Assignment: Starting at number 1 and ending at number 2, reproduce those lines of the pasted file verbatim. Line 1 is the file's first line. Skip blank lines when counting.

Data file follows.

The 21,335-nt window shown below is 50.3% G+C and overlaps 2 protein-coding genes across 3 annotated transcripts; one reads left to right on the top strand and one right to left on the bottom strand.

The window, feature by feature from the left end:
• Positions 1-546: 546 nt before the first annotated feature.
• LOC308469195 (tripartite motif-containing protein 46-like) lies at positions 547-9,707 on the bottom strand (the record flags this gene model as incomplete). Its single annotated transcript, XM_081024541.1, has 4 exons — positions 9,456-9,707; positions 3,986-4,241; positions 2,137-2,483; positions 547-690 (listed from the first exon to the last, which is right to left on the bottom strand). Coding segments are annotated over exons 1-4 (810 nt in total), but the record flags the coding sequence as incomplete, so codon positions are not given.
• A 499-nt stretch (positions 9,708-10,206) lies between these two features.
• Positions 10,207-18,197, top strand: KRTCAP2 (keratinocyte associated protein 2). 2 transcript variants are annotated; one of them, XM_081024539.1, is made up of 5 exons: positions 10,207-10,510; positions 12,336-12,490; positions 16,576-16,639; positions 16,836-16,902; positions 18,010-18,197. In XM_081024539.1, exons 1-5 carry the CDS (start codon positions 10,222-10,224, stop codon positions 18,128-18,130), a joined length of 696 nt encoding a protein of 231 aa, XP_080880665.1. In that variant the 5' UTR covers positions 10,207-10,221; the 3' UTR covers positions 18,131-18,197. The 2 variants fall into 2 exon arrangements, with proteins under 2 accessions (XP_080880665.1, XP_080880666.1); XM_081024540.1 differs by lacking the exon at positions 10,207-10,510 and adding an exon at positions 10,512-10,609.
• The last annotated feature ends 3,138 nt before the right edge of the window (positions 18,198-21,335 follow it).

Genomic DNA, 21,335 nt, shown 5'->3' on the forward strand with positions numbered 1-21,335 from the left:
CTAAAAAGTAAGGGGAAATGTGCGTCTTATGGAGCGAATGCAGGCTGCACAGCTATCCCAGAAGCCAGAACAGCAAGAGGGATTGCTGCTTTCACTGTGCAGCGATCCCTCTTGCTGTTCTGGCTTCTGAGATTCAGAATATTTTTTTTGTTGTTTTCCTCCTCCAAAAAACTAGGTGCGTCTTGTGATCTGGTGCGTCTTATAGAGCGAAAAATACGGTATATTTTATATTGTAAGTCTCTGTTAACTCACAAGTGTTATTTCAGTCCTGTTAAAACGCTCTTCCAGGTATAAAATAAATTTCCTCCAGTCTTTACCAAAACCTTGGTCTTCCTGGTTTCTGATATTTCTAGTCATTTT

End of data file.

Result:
The 21,335-nt window shown below is 50.3% G+C and overlaps 2 protein-coding genes across 3 annotated transcripts; one reads left to right on the top strand and one right to left on the bottom strand.

The window, feature by feature from the left end: